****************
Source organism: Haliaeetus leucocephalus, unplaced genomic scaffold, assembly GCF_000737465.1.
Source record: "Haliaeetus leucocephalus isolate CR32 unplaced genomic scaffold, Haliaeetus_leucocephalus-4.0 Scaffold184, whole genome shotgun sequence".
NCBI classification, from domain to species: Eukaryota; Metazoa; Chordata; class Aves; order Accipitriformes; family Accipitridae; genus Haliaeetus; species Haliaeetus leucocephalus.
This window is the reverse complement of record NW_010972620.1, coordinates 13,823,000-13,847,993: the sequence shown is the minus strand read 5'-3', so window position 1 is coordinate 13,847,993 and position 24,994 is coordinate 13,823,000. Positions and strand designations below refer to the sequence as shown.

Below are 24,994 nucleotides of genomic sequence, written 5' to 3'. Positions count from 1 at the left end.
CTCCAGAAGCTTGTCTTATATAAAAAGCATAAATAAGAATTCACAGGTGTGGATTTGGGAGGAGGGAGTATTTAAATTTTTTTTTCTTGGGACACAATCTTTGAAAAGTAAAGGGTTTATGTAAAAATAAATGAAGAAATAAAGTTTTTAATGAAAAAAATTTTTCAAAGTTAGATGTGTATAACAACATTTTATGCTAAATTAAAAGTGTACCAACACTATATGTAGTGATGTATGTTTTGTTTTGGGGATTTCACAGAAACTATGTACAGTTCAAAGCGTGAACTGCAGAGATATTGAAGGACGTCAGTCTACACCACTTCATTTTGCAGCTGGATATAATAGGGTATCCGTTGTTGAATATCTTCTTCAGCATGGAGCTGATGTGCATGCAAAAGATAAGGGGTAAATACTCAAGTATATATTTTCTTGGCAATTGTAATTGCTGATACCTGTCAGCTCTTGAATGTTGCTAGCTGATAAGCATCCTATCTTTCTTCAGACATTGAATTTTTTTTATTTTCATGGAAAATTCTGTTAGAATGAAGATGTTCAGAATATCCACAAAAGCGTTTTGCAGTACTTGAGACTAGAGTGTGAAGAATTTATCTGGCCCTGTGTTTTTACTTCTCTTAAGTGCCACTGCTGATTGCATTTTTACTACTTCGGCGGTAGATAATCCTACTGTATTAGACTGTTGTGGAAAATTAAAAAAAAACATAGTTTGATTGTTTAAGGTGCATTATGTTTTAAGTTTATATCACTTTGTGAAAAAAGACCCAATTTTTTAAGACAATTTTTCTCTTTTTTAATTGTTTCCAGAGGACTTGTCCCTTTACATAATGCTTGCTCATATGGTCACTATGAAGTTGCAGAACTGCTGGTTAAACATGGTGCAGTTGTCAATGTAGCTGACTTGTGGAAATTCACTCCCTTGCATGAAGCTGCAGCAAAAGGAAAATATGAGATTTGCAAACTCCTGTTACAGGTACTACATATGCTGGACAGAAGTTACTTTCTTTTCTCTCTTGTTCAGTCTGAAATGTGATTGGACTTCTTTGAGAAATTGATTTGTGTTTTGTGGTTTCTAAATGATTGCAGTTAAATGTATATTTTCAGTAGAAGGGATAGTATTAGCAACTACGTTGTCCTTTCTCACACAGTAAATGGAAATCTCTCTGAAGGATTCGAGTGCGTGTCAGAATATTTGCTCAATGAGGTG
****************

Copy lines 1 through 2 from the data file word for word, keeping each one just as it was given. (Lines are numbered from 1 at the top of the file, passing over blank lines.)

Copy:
Source organism: Haliaeetus leucocephalus, unplaced genomic scaffold, assembly GCF_000737465.1.
Source record: "Haliaeetus leucocephalus isolate CR32 unplaced genomic scaffold, Haliaeetus_leucocephalus-4.0 Scaffold184, whole genome shotgun sequence".